Definitions Amendment—We’ve been highly critical of the overbroad ways in which “cyber security” is defined in the bill. We’re concerned that typical privacy-protective measures like using Tor or pseudonyms might be deemed “cyber threat information” under the vague definitions of CISPA. The good news is that this amendment excludes intelligence pertaining to efforts to gain unauthorized access that “solely involve violations of consumer terms of service or consumer licensing agreements and do not otherwise constitute unauthorized access.” This is a step in the right direction because at least signing up for Facebook with a pseudonym is unlikely to get you reported to the FBI for attempting to gain “unauthorized access.”
Unfortunately, this amendment doesn’t address the serious problems with the vague definitions. Even after amendments, “Cybersecurity system" defines the system that “cybersecurity providers” or self-protected entities use to monitor and defend against cyber threats. This is a “system” intended to safeguard “a system or network.” The definition could mean anything—a Local Area Network, a Wide Area Network, a microchip, a website, online service, or a DVD. It might easily be stretched to be a catch-all term with no meaning. For example, it is unclear whether DRM on a DVD constitutes a “cybersecurity system.” And such a “cybersecurity system” is defined to protect a system or network from “efforts to degrade, disrupt or destroy”—language that is similarly too broad. Degrading a network could be construed to mean using a privacy-enhancing technology like Tor, or a p2p protocol, or simply downloading too many files.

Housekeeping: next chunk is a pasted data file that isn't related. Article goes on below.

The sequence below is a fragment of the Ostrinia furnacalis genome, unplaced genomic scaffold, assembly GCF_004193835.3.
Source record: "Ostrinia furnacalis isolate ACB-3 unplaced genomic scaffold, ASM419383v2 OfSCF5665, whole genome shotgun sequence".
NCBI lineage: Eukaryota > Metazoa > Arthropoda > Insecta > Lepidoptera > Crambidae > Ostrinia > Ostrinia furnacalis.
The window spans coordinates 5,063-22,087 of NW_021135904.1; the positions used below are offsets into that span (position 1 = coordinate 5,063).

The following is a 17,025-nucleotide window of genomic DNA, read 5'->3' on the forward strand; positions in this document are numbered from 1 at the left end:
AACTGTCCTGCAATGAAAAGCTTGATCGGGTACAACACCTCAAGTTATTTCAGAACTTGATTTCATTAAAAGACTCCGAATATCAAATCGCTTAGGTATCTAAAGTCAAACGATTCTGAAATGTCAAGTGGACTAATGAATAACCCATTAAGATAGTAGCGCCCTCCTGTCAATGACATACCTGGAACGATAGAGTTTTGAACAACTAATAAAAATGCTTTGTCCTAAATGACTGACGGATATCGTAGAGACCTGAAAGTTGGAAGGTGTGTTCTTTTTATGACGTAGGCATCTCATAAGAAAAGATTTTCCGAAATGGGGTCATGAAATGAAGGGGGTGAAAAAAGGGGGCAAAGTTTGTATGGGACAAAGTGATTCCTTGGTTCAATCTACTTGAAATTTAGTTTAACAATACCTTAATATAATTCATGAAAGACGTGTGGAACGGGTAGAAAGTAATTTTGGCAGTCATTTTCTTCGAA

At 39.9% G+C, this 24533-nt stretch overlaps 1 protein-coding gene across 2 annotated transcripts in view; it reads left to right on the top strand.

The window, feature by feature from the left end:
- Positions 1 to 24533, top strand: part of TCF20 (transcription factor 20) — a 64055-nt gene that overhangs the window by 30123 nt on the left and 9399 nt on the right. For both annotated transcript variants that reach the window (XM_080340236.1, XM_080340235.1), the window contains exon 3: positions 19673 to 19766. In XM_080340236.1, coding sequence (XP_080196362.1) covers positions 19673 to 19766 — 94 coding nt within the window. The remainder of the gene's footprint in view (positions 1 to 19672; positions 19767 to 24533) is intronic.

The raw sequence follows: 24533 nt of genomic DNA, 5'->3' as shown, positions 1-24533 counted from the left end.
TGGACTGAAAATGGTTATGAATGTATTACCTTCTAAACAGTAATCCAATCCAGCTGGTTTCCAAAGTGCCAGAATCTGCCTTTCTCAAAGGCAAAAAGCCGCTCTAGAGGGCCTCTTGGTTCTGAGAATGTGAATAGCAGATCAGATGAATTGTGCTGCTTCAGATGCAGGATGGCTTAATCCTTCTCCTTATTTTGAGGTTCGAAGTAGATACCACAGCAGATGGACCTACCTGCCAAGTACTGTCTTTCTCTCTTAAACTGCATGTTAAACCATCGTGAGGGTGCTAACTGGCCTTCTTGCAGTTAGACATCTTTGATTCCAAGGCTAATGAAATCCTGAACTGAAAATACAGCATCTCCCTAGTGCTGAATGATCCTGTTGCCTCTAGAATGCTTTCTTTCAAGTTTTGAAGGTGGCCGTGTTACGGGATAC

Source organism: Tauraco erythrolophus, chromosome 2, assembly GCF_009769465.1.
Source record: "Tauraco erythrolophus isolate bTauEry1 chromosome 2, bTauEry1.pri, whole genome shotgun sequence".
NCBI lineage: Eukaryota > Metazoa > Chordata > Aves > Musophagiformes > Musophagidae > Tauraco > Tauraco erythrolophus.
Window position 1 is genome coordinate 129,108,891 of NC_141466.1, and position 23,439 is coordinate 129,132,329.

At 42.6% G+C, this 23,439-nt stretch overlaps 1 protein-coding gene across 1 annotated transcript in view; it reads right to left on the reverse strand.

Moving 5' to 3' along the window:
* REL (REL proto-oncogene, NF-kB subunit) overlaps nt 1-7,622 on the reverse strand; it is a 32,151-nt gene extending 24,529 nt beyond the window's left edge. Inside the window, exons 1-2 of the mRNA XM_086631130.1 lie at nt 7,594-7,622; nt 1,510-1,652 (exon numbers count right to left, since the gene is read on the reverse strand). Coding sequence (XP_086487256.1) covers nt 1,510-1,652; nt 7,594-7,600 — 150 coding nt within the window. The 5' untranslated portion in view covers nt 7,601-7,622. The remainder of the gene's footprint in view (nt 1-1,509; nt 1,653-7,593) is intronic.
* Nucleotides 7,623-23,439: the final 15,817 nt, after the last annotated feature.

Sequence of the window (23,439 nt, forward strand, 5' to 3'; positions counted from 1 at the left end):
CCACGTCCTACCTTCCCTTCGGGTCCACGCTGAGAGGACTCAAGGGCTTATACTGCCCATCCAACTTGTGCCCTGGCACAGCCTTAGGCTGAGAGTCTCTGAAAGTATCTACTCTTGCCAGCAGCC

the bill creates expansive legal immunity that makes companies and the government largely unaccountable to users. The bill provides “good faith” immunity for using “cybersecurity systems” to obtain information, for not acting on information that a company learns, and for making any decisions based on the information they learn. If a company learns about a security flaw, fails to fix it, and users' information is misused or stolen, companies cannot be held liable as long as the company acted “in good faith” according to CISPA. Companies “acting in good faith” are also excused from all liability for engaging in potential countermeasures, even if they hurt innocent parties.
So what did Rogers do to address these egregious issues? He changed the phrase “for using cybersecurity systems or sharing information in accordance with this section” to “for using cybersecurity systems to identify or obtain cyber threat information or for sharing such information.”
Basically, he didn’t fix it at all.